May 2, 2019 - As the share of coal power on the Texas grid continues to decline and as greater reliance is placed on renewable sources of generation, Texans are crossing their fingers that they don’t face rolling outages this summer. There’s ample reason for concern.
ERCOT, the state’s grid operator, is working with a razor-thin reserve margin of generating capacity to manage peak demand from scorching summer heat. The reserve margin is expected to be just 7.4 percent, little more than half the Public Utility Commission of Texas’ (PUCT) target of 13.75 percent. As Utility Dive reports, Texas policymakers not only want to see a larger reserve margin, they also want to know what’s driving the problem.
DeAnn Walker, the chairwoman of the PUCT, has called the situation “very scary.” While Texas needs more generating capacity – particularly on-demand power – it’s instead getting less. The market is not supporting essential baseload capacity. In 2018, three major coal plants closed, totaling nearly 4,300 MW of generating capacity – about 20 percent of the state’s coal fleet. And another coal plant was mothballed earlier this year.
State lawmakers are so concerned with the threat to reliability they have introduced bills calling for a study of what’s happened and what can be done. They are, for very good reason, zeroing in on the impact of renewable subsidies on the market.
Texas’ growing reliance on wind power is already causing problems. Wind meets nearly 19 percent of Texas’ electricity demand and having that much intermittent power on the grid – especially when it’s largely replacing on-demand baseload capacity – is posing reliability challenges.
Earlier this year, when electricity demand in the state peaked because of a cold snap, wind generation that was supposed to be available was a no-show. Unexpectedly calm winds delivered far less generation than grid operators had planned for; in fact, wind delivered just 16 percent of its average output. As a result, spot electricity prices in northern Texas jumped 700 percent.
Groups are now lining up in support of studying the role incentives for renewables are playing in jeopardizing the reliability of the state’s grid. The Texas Association of Manufacturers told the state Senate Committee on Business and Commerce that the rapid growth of wind generation in the state, driven by subsidies, has led to “increased price volatility” and “market distortions.”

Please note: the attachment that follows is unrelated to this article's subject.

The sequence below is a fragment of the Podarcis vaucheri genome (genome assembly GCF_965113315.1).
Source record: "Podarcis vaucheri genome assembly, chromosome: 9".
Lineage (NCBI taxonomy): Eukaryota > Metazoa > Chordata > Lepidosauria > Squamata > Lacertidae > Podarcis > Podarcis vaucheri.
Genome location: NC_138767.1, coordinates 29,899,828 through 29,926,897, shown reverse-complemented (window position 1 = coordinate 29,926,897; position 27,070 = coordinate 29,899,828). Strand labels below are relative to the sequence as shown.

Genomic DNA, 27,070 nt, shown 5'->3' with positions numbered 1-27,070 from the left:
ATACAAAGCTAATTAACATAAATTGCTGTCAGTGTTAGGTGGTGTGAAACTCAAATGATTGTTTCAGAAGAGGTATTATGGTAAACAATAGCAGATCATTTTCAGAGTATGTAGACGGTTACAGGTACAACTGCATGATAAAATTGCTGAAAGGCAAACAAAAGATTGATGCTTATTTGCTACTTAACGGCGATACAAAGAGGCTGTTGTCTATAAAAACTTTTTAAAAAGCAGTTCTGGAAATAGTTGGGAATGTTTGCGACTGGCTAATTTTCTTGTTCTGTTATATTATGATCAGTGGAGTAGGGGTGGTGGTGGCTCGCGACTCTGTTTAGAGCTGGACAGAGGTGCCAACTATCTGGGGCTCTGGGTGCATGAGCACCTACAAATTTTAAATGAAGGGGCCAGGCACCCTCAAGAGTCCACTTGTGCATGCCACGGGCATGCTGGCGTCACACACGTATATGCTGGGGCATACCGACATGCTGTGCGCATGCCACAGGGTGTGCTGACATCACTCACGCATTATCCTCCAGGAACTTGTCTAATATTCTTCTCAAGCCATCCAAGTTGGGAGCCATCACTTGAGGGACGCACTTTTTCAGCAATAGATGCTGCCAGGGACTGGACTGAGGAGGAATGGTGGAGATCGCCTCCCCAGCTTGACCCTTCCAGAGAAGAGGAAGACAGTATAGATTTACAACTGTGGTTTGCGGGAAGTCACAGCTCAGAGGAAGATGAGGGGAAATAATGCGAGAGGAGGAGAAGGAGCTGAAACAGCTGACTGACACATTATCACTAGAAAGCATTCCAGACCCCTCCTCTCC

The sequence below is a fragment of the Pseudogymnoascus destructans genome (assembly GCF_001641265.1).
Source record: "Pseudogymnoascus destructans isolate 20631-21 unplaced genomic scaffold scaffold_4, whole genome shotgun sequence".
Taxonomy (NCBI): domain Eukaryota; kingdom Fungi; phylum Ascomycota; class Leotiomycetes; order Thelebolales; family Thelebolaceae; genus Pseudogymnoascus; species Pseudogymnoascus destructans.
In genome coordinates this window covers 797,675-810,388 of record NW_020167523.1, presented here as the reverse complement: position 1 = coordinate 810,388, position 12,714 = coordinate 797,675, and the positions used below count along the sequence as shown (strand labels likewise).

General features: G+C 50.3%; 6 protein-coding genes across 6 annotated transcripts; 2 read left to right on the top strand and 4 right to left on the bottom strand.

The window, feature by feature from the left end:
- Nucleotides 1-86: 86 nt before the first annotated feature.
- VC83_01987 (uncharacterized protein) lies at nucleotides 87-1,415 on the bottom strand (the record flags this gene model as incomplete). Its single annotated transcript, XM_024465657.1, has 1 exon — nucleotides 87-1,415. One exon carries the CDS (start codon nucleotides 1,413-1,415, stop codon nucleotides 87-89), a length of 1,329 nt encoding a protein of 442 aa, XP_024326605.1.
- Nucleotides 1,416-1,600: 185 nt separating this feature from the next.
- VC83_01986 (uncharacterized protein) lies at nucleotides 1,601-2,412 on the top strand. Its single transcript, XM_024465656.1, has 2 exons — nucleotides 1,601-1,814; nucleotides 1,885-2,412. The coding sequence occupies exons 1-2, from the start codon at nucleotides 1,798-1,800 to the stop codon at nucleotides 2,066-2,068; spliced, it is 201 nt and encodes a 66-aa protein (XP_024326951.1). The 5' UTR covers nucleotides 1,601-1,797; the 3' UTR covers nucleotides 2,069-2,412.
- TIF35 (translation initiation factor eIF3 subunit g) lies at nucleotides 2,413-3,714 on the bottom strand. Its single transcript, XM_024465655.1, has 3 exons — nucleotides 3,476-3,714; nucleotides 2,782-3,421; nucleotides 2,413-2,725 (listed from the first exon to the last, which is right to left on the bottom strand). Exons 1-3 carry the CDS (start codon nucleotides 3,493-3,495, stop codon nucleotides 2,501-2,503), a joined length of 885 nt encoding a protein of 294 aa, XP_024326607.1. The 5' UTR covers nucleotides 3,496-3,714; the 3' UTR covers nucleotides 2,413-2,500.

Michelle Greg, the executive director of Texas Competitive Power Advocates, a power generator trade association, told the committee that renewables have “crowded out” more reliable coal generation. And Bill Peacock, the VP of research at the Texas Public Policy Foundation (TPFF), told the committee that the huge subsidies afforded renewables are pushing an oversupply of variable generation onto the grid which is causing ERCOT’s reliability issues and forcing it to increase the price of electricity.
To back its claim, TPFF commissioned a study that found that incentives for wind and solar have driven their growth while limiting the growth of “dispatchable generation needed to maintain reliability.” In other words, taxpayers have been forced to subsidize the very problem policymakers and grid operators are now scrambling to fix.
The question is not whether something should be done to shore up reliability but exactly what. It’s a question that needs to be asked and answered in markets all over the country. Market constructs may be different across regions but undervaluing baseload, dispatchable coal generation is proving to be a national problem.
As state legislatures continue to push increasingly ambitious renewable portfolio standards mandating the addition of ever-increasing amounts of wind and solar energy, at huge costs to consumers, one grid after another is shuddering under the weight of so much variable power. Growing reliance on something so inherently unpredictable as the weather is a recipe for disaster. It’s, of course, a disaster of our own making.